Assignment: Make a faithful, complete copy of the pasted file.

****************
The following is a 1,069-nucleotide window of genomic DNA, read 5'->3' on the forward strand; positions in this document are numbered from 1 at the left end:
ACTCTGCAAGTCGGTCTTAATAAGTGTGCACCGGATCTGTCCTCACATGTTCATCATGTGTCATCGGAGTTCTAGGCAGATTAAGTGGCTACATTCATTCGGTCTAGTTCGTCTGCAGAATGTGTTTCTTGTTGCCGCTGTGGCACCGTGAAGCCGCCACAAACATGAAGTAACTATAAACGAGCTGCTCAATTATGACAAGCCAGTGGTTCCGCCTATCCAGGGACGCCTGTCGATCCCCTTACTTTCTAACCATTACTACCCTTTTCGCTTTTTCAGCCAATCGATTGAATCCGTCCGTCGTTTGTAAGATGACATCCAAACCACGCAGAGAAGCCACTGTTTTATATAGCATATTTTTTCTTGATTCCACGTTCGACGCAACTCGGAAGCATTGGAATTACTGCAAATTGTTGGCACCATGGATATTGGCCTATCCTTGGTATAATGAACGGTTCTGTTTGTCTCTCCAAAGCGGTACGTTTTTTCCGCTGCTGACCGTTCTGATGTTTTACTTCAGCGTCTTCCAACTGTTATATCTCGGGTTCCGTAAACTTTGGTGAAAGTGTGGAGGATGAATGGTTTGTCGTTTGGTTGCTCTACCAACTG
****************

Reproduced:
The following is a 1,069-nucleotide window of genomic DNA, read 5'->3' on the forward strand; positions in this document are numbered from 1 at the left end:
ACTCTGCAAGTCGGTCTTAATAAGTGTGCACCGGATCTGTCCTCACATGTTCATCATGTGTCATCGGAGTTCTAGGCAGATTAAGTGGCTACATTCATTCGGTCTAGTTCGTCTGCAGAATGTGTTTCTTGTTGCCGCTGTGGCACCGTGAAGCCGCCACAAACATGAAGTAACTATAAACGAGCTGCTCAATTATGACAAGCCAGTGGTTCCGCCTATCCAGGGACGCCTGTCGATCCCCTTACTTTCTAACCATTACTACCCTTTTCGCTTTTTCAGCCAATCGATTGAATCCGTCCGTCGTTTGTAAGATGACATCCAAACCACGCAGAGAAGCCACTGTTTTATATAGCATATTTTTTCTTGATTCCACGTTCGACGCAACTCGGAAGCATTGGAATTACTGCAAATTGTTGGCACCATGGATATTGGCCTATCCTTGGTATAATGAACGGTTCTGTTTGTCTCTCCAAAGCGGTACGTTTTTTCCGCTGCTGACCGTTCTGATGTTTTACTTCAGCGTCTTCCAACTGTTATATCTCGGGTTCCGTAAACTTTGGTGAAAGTGTGGAGGATGAATGGTTTGTCGTTTGGTTGCTCTACCAACTG